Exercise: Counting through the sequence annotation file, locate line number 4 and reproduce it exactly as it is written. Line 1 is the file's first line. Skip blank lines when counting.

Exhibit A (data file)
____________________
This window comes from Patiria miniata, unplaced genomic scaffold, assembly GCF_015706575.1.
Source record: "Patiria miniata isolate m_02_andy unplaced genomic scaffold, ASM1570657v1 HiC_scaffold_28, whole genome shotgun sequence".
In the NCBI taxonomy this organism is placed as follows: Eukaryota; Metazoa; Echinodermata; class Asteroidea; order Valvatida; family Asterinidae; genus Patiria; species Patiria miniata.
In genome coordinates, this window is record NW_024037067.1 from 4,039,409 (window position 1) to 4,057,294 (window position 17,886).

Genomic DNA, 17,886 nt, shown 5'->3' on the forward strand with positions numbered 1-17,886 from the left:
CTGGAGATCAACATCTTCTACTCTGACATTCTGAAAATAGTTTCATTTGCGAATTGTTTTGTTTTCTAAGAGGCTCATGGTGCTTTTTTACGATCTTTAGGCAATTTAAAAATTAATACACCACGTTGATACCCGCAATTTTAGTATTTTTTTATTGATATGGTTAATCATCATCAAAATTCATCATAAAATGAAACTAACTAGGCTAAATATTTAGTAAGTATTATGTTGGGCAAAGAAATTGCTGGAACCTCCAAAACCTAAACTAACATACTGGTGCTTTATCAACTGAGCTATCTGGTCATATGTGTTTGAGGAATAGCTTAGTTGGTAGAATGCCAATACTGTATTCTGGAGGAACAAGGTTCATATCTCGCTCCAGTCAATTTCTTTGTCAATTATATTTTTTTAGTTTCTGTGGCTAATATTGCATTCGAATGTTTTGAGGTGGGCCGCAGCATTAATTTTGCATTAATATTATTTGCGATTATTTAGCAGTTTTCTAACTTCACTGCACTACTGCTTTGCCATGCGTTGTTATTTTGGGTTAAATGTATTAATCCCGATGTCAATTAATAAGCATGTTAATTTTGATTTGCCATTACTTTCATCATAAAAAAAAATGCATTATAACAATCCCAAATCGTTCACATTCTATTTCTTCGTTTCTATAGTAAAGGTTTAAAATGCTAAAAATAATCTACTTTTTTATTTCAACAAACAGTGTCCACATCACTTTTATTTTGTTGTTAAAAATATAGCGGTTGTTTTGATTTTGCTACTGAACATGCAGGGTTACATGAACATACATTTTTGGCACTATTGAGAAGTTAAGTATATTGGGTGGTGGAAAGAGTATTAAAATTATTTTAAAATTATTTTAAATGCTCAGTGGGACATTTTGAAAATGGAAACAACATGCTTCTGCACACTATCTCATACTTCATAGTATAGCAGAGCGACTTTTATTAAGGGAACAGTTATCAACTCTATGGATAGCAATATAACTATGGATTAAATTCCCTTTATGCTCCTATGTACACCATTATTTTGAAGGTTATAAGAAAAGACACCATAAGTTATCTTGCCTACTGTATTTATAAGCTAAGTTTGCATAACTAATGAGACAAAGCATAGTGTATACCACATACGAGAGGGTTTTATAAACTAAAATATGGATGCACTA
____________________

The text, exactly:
In genome coordinates, this window is record NW_024037067.1 from 4,039,409 (window position 1) to 4,057,294 (window position 17,886).